There’s an old adage in poker that has been hackneyed, retold and repurposed over the years. It goes “There’s a reason why the same faces make it to the final table every year”. Poker has thousands of these sayings pulled from cowboys and western movies. It’s part of the game’s mystique and charm. The saying relates to the WSOP Main Event Final Table which at one time was referred to as the “Super Bowl of poker”.
The belief is that despite the amateurs outnumbering the professionals and luck playing a significant role, the professionals prevail in making the final table of nine players.
What makes Poker and the WSOP an interesting case study for artists isn’t just the balance of luck and skill in the game. But rather the transformation that happened within poker in a ten year period of time. For writers understanding luck and sample sizes can be the difference between a life as a starving artist and notable success.
The sentiment of “the same faces appear at the final table” is something that held true in poker for over thirty years. Poker fixtures like Johnny Chan Stu Ungar, Doyle Brunson, and Johnny Moss won 10 main events just between themselves from 1970 to 2003.
But in 2003, everything changed in the poker world with the arrival of Chris Moneymaker. The mild mannered accountant won a small tournament that gave him entry to the Las Vegas WSOP Main Event. Out of the nearly one thousand participants and hundreds of onlookers only one professional gambler, Lou Diamond, predicted Moneymaker’s success. He referred to Moneymaker as his “dark horse candidate”.
Through a series of well timed bluffs and all-ins, Moneymaker made it to the final table and eventually heads up against Sammy Farha. Farha, a seasoned Vegas professional and all around gambler tried to bully Moneymaker. Throughout the tournament, Farha was excellent at talking with his opponent until they revealed something critical.
But Moneymaker shut down. In the critical hand of the match with Moneymaker putting all his money in on a bluff he was impossible for Farha to read. Farha prodded with questions and boasts but Moneymaker said nothing. Moneymaker won the hand and would go on to win the tournament.
Dubbed “the MoneyMaker Effect”, poker and the World Series of Poker saw the largest period of growth in poker history with online amateurs taking over the scene. In the next few years, the tournament ballooned to almost ten thousand participants and in every subsequent WSOP Main Event an amateur won the tournament. The situation has become so dire that many professionals avoid the Main Event all together.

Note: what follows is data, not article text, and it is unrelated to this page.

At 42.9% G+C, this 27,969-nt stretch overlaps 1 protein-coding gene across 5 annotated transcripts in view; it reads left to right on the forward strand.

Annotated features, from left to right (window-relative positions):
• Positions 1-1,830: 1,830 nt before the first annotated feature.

For writers there’s a lesson in the death of the Main Event. Everyone is attracted to glamorous broad fields like writing, acting, directing, painting or other fields where one person is plucked from a million into stardom. But an unspoken truth is that the larger the number of participants the more randomness and luck plays in determining success.
Infinite Monkey Theorem & Hamlet
There’s an old thought experiment known as the Infinite Monkey Theorem. In it a philosopher reckons that if an infinite number of monkeys typed for an infinite amount of time eventually one of them would write Shakespeare. The random key presses would eventually lead to Hamlet. Today, that monkey would be a celebrity but the parable is that by increasing the number of participants, randomness plays a larger role in determining the outcome. More occurrences leads to more outcomes and randomness.
What hand does my opponent have? What hand does my opponent think I have? What does my opponent think that I think about their hand? This level of mental acuity, the amount of cash needed and lack of public information make it harder for an average poker player to excel or even gain the knowledge to join the high stakes cash games.
Artists interested in overcoming luck should think in terms of not where can I find information on this topic but is it difficult to enter the field? Ironically, if that’s the case then it’s a much more sustainable career.
As the internet continues to democratize more of the world, it’ll actually lead to less sustainable options for creatives. The true counter for an artist isn’t to spend more hours reaching the mythical ten thousand hours but to understand randomness, analytics and a bit of luck.